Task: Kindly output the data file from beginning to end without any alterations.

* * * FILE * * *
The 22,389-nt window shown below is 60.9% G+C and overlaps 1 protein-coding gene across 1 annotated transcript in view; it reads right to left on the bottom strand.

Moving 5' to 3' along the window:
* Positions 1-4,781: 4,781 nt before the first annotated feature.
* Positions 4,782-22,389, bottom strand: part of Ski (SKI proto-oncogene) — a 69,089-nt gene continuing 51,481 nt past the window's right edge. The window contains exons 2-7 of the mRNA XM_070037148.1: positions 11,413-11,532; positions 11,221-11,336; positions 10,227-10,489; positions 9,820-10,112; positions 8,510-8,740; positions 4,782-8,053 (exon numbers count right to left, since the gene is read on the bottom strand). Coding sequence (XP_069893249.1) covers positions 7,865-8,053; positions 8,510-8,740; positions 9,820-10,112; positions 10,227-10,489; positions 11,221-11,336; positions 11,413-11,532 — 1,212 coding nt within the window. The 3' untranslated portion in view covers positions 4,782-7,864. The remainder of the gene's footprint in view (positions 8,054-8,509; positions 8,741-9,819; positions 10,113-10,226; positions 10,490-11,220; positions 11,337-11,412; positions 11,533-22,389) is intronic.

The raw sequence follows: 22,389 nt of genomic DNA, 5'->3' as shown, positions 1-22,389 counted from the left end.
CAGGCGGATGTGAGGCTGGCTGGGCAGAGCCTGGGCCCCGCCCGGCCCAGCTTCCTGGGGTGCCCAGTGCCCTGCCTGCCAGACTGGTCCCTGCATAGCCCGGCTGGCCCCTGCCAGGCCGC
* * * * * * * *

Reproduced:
The 22,389-nt window shown below is 60.9% G+C and overlaps 1 protein-coding gene across 1 annotated transcript in view; it reads right to left on the bottom strand.

Moving 5' to 3' along the window:
* Positions 1-4,781: 4,781 nt before the first annotated feature.
* Positions 4,782-22,389, bottom strand: part of Ski (SKI proto-oncogene) — a 69,089-nt gene continuing 51,481 nt past the window's right edge. The window contains exons 2-7 of the mRNA XM_070037148.1: positions 11,413-11,532; positions 11,221-11,336; positions 10,227-10,489; positions 9,820-10,112; positions 8,510-8,740; positions 4,782-8,053 (exon numbers count right to left, since the gene is read on the bottom strand). Coding sequence (XP_069893249.1) covers positions 7,865-8,053; positions 8,510-8,740; positions 9,820-10,112; positions 10,227-10,489; positions 11,221-11,336; positions 11,413-11,532 — 1,212 coding nt within the window. The 3' untranslated portion in view covers positions 4,782-7,864. The remainder of the gene's footprint in view (positions 8,054-8,509; positions 8,741-9,819; positions 10,113-10,226; positions 10,490-11,220; positions 11,337-11,412; positions 11,533-22,389) is intronic.

The raw sequence follows: 22,389 nt of genomic DNA, 5'->3' as shown, positions 1-22,389 counted from the left end.
CAGGCGGATGTGAGGCTGGCTGGGCAGAGCCTGGGCCCCGCCCGGCCCAGCTTCCTGGGGTGCCCAGTGCCCTGCCTGCCAGACTGGTCCCTGCATAGCCCGGCTGGCCCCTGCCAGGCCGC